On the eastern edge of the dying Salton Sea and an hour north of the Mexican border lies Bombay Beach, a trailer park of a town that died decades ago but who’s eclectic collection of residents somehow keep the lights on. The beach is pulverized bone, baked to a crust in the California sun. It smells of rotting fish and gasoline. Think botulism. Think Book of Eli. It’s hard to believe a place like this actually exists.
What’s most fascinating about Bombay Beach is that it has become home to an art festival called the Bombay Beach Biennale. In the spring of 2018, over a hundred artists descended on this 10-by-10 block town and transformed it into a cultural destination, complete with a drive-in, opera house (dilapidated house), and Institute of Particle Physics, Metaphysics & International Relations. What they left behind is a suspiciously fitting collection of installations that complete the town’s image. In Bombay Beach, the line between art and toxic decay has become completely blurred.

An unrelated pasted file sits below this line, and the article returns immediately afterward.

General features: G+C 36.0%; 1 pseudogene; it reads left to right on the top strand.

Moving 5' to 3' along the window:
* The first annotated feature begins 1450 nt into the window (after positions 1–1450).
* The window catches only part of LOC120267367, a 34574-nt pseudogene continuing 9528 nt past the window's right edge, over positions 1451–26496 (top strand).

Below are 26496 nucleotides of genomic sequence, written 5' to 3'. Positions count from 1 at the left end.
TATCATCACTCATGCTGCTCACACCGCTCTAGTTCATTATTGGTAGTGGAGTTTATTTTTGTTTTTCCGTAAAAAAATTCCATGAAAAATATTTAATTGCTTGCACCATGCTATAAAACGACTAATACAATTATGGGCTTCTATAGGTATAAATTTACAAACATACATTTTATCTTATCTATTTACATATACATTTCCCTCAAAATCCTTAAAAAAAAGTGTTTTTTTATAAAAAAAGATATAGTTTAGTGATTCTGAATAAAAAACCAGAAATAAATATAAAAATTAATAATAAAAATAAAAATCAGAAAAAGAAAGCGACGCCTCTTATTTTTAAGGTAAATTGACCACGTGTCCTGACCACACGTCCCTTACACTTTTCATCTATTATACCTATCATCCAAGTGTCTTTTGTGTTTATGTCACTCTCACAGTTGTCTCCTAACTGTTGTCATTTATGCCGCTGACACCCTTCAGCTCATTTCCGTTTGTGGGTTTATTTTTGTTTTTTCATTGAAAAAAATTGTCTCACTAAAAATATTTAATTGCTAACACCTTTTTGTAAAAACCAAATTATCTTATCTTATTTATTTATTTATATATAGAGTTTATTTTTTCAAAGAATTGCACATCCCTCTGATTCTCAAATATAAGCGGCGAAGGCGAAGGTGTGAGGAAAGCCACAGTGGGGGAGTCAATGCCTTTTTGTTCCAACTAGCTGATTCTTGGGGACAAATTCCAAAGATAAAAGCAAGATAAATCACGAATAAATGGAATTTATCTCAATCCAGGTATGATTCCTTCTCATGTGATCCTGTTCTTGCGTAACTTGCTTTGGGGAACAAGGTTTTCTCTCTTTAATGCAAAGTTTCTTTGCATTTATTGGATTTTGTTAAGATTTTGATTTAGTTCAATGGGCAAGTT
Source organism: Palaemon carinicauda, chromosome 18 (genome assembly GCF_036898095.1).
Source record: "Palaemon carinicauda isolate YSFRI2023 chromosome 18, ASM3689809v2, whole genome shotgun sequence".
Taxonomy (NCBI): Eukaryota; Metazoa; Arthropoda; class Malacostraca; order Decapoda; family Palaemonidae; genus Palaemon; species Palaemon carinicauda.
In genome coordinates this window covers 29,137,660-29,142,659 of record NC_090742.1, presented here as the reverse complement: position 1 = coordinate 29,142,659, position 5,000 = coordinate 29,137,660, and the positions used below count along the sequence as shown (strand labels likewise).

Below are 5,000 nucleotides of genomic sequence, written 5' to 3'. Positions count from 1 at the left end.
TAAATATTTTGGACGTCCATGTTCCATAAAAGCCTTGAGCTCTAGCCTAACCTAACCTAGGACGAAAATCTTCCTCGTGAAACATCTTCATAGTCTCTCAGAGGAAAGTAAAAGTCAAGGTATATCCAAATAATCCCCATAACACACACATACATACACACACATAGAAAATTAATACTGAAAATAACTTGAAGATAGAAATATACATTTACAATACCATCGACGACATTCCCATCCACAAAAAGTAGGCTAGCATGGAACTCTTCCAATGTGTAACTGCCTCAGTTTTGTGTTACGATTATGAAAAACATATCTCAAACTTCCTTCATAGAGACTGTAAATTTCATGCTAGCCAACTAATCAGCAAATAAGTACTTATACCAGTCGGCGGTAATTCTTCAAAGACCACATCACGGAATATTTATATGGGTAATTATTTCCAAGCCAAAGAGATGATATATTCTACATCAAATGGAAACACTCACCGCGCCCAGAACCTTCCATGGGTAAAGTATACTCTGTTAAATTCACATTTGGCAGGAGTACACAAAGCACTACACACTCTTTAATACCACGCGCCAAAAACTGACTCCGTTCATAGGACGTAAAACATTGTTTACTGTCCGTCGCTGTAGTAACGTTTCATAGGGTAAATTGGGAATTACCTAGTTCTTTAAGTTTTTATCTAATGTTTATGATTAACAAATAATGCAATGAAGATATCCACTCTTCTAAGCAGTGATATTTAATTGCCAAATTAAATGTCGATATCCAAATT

Bombay Beach is a nostalgic place where art imitates life.
Unfortunately, the ecological disaster called the Salton Sea continues to shrink, ever concentrating in salinity and tilapia. Make the trip if you can. One day, the town might cease to be and that would be a shame because Bombay Beach is also a place where art enhances life.
By: Scott Acker